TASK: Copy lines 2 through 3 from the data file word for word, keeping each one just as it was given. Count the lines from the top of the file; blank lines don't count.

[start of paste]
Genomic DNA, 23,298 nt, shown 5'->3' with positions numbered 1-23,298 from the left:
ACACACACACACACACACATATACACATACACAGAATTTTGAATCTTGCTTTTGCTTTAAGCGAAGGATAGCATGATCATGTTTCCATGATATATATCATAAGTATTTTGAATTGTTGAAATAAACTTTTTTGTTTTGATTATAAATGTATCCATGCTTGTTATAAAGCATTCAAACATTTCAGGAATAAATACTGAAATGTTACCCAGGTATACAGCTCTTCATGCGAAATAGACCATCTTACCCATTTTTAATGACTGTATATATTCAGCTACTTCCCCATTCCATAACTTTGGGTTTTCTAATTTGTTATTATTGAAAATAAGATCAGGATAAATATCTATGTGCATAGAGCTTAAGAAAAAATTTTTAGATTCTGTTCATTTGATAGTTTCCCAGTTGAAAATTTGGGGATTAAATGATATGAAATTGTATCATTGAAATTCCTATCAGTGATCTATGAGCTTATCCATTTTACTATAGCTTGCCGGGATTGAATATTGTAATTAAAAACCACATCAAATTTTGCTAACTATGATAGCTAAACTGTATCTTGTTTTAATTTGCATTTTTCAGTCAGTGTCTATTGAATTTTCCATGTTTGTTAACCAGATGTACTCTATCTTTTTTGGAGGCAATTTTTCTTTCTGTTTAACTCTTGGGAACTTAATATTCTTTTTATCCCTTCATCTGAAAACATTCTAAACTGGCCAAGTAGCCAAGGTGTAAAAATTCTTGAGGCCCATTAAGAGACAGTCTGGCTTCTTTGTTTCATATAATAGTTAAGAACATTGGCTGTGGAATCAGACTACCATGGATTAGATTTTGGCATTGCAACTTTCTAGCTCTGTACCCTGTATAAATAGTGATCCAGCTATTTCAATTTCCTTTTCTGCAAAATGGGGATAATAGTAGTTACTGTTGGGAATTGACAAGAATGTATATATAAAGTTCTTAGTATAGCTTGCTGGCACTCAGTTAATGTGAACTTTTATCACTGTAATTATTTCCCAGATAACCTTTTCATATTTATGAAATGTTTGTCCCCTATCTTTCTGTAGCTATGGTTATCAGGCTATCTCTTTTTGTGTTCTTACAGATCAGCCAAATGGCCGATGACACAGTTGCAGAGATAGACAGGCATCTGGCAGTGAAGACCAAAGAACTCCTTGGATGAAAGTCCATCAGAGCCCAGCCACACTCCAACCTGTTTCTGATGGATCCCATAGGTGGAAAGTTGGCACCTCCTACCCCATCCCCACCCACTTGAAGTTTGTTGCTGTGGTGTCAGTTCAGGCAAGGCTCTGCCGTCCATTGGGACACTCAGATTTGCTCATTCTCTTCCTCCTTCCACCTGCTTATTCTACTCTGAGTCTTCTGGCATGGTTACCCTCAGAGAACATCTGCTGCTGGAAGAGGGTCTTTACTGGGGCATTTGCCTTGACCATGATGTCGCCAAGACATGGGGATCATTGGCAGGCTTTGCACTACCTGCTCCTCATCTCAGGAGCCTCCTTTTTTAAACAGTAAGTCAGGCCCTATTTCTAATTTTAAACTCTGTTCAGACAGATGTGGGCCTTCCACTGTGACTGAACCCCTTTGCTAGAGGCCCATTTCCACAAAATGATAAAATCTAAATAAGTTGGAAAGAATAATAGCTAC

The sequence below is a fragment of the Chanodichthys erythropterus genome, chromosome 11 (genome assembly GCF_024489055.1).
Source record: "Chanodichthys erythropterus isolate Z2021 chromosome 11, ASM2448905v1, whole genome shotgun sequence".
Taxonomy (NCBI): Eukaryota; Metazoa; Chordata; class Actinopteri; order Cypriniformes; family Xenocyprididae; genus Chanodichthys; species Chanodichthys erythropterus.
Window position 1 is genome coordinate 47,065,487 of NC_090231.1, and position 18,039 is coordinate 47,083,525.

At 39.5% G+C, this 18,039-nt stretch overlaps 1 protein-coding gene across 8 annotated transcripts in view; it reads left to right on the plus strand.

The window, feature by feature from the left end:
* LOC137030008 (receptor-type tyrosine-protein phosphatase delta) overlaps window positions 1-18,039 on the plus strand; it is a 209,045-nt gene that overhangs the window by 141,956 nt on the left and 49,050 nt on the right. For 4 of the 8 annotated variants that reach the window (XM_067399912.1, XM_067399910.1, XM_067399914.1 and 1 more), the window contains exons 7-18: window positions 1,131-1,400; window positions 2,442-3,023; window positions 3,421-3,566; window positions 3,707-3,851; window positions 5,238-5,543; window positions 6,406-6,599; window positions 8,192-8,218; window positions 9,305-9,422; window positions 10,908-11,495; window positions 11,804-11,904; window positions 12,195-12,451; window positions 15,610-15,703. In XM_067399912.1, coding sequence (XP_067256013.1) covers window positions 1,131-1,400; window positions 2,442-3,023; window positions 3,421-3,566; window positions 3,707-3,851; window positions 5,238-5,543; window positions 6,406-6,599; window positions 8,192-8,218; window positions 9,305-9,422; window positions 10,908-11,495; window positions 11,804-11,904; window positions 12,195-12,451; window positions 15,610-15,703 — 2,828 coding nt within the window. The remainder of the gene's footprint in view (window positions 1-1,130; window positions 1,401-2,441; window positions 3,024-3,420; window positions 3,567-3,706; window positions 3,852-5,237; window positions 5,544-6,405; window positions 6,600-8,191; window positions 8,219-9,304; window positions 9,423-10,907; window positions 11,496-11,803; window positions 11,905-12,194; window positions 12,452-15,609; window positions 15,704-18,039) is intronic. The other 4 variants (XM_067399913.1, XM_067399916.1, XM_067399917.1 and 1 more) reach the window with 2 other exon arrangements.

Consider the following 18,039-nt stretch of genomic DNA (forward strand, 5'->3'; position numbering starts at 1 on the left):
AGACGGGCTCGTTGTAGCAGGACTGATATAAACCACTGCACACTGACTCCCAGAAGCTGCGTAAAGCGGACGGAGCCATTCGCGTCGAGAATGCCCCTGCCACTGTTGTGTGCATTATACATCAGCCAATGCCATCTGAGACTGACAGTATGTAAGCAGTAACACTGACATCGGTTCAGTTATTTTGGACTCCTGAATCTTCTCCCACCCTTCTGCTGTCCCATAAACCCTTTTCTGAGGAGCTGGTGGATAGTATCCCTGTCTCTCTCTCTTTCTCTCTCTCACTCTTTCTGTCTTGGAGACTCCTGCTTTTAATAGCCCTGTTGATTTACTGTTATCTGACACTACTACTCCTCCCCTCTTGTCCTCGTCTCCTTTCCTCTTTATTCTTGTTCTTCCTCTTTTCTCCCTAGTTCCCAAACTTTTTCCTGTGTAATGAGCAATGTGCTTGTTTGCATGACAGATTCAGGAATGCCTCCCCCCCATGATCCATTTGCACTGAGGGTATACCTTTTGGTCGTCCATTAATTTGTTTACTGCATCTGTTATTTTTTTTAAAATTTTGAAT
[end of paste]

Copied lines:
ACACACACACACACACACATATACACATACACAGAATTTTGAATCTTGCTTTTGCTTTAAGCGAAGGATAGCATGATCATGTTTCCATGATATATATCATAAGTATTTTGAATTGTTGAAATAAACTTTTTTGTTTTGATTATAAATGTATCCATGCTTGTTATAAAGCATTCAAACATTTCAGGAATAAATACTGAAATGTTACCCAGGTATACAGCTCTTCATGCGAAATAGACCATCTTACCCATTTTTAATGACTGTATATATTCAGCTACTTCCCCATTCCATAACTTTGGGTTTTCTAATTTGTTATTATTGAAAATAAGATCAGGATAAATATCTATGTGCATAGAGCTTAAGAAAAAATTTTTAGATTCTGTTCATTTGATAGTTTCCCAGTTGAAAATTTGGGGATTAAATGATATGAAATTGTATCATTGAAATTCCTATCAGTGATCTATGAGCTTATCCATTTTACTATAGCTTGCCGGGATTGAATATTGTAATTAAAAACCACATCAAATTTTGCTAACTATGATAGCTAAACTGTATCTTGTTTTAATTTGCATTTTTCAGTCAGTGTCTATTGAATTTTCCATGTTTGTTAACCAGATGTACTCTATCTTTTTTGGAGGCAATTTTTCTTTCTGTTTAACTCTTGGGAACTTAATATTCTTTTTATCCCTTCATCTGAAAACATTCTAAACTGGCCAAGTAGCCAAGGTGTAAAAATTCTTGAGGCCCATTAAGAGACAGTCTGGCTTCTTTGTTTCATATAATAGTTAAGAACATTGGCTGTGGAATCAGACTACCATGGATTAGATTTTGGCATTGCAACTTTCTAGCTCTGTACCCTGTATAAATAGTGATCCAGCTATTTCAATTTCCTTTTCTGCAAAATGGGGATAATAGTAGTTACTGTTGGGAATTGACAAGAATGTATATATAAAGTTCTTAGTATAGCTTGCTGGCACTCAGTTAATGTGAACTTTTATCACTGTAATTATTTCCCAGATAACCTTTTCATATTTATGAAATGTTTGTCCCCTATCTTTCTGTAGCTATGGTTATCAGGCTATCTCTTTTTGTGTTCTTACAGATCAGCCAAATGGCCGATGACACAGTTGCAGAGATAGACAGGCATCTGGCAGTGAAGACCAAAGAACTCCTTGGATGAAAGTCCATCAGAGCCCAGCCACACTCCAACCTGTTTCTGATGGATCCCATAGGTGGAAAGTTGGCACCTCCTACCCCATCCCCACCCACTTGAAGTTTGTTGCTGTGGTGTCAGTTCAGGCAAGGCTCTGCCGTCCATTGGGACACTCAGATTTGCTCATTCTCTTCCTCCTTCCACCTGCTTATTCTACTCTGAGTCTTCTGGCATGGTTACCCTCAGAGAACATCTGCTGCTGGAAGAGGGTCTTTACTGGGGCATTTGCCTTGACCATGATGTCGCCAAGACATGGGGATCATTGGCAGGCTTTGCACTACCTGCTCCTCATCTCAGGAGCCTCCTTTTTTAAACAGTAAGTCAGGCCCTATTTCTAATTTTAAACTCTGTTCAGACAGATGTGGGCCTTCCACTGTGACTGAACCCCTTTGCTAGAGGCCCATTTCCACAAAATGATAAAATCTAAATAAGTTGGAAAGAATAATAGCTAC

The sequence below is a fragment of the Chanodichthys erythropterus genome, chromosome 11 (genome assembly GCF_024489055.1).